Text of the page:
Library Subscription: Guest
Begell Digital Portal Begell Digital Library eBooks Journals References & Proceedings Research Collections
International Journal of Energetic Materials and Chemical Propulsion
ESCI SJR: 0.142 SNIP: 0.16 CiteScore™: 0.29

ISSN Print: 2150-766X
ISSN Online: 2150-7678

International Journal of Energetic Materials and Chemical Propulsion

DOI: 10.1615/IntJEnergeticMaterialsChemProp.v5.i1-6.470
pages 438-452

COMBUSTION AND FLAME SPREADING OF ALUMINUM TUBING IN HIGH PRESSURE OXYGEN

M. M. Mench
Department of Mechanical Engineering, The Pennsylvania State University, University Park, PA 16802, U.S.A.
J. P. Haas
Honeywell, NASA White Sands Test Facility, Las Craces, NM 88004, USA

ABSTRACT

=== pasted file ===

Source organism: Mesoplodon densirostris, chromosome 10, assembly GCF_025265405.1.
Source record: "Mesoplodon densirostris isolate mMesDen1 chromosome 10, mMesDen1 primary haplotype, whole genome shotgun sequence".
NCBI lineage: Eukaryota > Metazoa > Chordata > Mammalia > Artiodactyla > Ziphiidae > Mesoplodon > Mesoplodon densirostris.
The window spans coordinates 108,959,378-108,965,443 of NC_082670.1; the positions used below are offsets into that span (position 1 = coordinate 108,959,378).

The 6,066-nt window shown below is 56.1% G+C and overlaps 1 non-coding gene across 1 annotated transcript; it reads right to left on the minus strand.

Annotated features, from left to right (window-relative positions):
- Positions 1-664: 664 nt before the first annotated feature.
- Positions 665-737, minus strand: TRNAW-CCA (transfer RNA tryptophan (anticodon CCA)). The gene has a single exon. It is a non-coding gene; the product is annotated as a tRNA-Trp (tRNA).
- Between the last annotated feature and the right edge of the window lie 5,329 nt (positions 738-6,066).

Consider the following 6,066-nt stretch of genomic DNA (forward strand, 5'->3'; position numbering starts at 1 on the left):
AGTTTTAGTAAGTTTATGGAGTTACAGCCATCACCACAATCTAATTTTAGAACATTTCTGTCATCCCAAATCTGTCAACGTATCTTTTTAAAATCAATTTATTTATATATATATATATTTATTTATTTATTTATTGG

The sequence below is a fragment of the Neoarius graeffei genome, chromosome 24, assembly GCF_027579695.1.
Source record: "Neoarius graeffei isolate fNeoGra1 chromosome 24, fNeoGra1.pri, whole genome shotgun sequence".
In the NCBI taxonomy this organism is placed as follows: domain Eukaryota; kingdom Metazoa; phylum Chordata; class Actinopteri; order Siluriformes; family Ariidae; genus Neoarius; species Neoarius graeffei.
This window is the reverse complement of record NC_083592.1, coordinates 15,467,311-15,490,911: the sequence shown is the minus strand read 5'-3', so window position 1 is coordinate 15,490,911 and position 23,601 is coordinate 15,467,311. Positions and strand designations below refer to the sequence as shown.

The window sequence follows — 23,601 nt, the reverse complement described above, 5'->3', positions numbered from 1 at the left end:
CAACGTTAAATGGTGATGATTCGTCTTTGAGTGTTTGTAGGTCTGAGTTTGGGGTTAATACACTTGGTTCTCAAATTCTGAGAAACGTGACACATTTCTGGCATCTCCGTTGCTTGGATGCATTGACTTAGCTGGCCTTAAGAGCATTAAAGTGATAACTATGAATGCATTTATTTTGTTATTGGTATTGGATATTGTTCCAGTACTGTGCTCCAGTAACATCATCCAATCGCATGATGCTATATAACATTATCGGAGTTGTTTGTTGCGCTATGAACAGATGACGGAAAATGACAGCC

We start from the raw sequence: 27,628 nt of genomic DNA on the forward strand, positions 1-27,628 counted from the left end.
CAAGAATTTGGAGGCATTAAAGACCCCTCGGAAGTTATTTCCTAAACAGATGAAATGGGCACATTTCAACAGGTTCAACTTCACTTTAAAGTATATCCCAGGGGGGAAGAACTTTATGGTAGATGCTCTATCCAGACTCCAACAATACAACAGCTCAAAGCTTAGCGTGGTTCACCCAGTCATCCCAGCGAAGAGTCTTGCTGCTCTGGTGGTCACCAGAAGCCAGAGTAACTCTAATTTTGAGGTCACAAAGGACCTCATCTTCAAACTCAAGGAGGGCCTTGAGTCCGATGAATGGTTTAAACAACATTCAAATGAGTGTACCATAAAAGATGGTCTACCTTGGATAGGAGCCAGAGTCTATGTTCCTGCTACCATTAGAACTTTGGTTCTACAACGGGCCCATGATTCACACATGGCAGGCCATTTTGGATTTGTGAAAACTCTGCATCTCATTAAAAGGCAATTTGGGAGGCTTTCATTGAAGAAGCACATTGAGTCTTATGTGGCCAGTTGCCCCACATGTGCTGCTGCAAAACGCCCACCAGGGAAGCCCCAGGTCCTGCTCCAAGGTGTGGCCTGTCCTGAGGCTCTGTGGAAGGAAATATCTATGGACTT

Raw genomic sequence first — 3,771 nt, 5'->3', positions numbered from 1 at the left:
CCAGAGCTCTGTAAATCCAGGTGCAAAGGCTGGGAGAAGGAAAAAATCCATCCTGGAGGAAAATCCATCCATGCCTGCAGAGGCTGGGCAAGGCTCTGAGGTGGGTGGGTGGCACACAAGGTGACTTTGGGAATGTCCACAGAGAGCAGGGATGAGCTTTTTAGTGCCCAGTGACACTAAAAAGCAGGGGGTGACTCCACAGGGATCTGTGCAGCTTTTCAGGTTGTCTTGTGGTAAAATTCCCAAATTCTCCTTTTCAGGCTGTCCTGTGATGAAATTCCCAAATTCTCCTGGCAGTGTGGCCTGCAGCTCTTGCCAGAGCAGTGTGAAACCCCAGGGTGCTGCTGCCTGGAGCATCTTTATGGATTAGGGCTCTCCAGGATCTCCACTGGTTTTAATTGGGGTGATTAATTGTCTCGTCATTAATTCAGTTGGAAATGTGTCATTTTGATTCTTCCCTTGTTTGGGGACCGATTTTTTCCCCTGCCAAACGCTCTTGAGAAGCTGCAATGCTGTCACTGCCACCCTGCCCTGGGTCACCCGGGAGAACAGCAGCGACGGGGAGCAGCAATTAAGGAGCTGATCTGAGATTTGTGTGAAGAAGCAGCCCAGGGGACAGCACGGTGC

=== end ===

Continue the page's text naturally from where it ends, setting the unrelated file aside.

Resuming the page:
The promoted ignition, flame spreading, and combustion phenomena of aluminum alloy 3003 tubing in high-pressure gaseous oxygen (GOX) were studied. The motivation for this study is to obtain burn rate data for aluminum 3003 in a high-pressure GOX environment and to compare the results with the burning behavior of aluminum in liquid oxygen (LOX) at lower pressure. The violent burning of aluminum in a LOX environment has been termed a violent energy release, or VER reaction. This reaction has been observed to result in extremely rapid combustion of aluminum at rates many times greater than that of aluminum in a GOX environment at similar pressures. The upward burning rate data for aluminum tubing in high-pressure quiescent oxygen indicate that no VER reaction exists in this environment, despite the high ambient GOX density. The burning rates of aluminum tubes with two different wall thicknesses are correlated using a power-law relationship for pressures ranging from 2.76 to 55.16 MPa, yielding a pressure exponent of around 0.6 for both cases. High-speed video of the burning event was also recorded, showing the periodic dripping of molten satellite particles. The molten droplet growth and drop-off cycle becomes more rapid with increasing pressure. An equation describing the growth of molten material accumulation is derived to explain this behavior.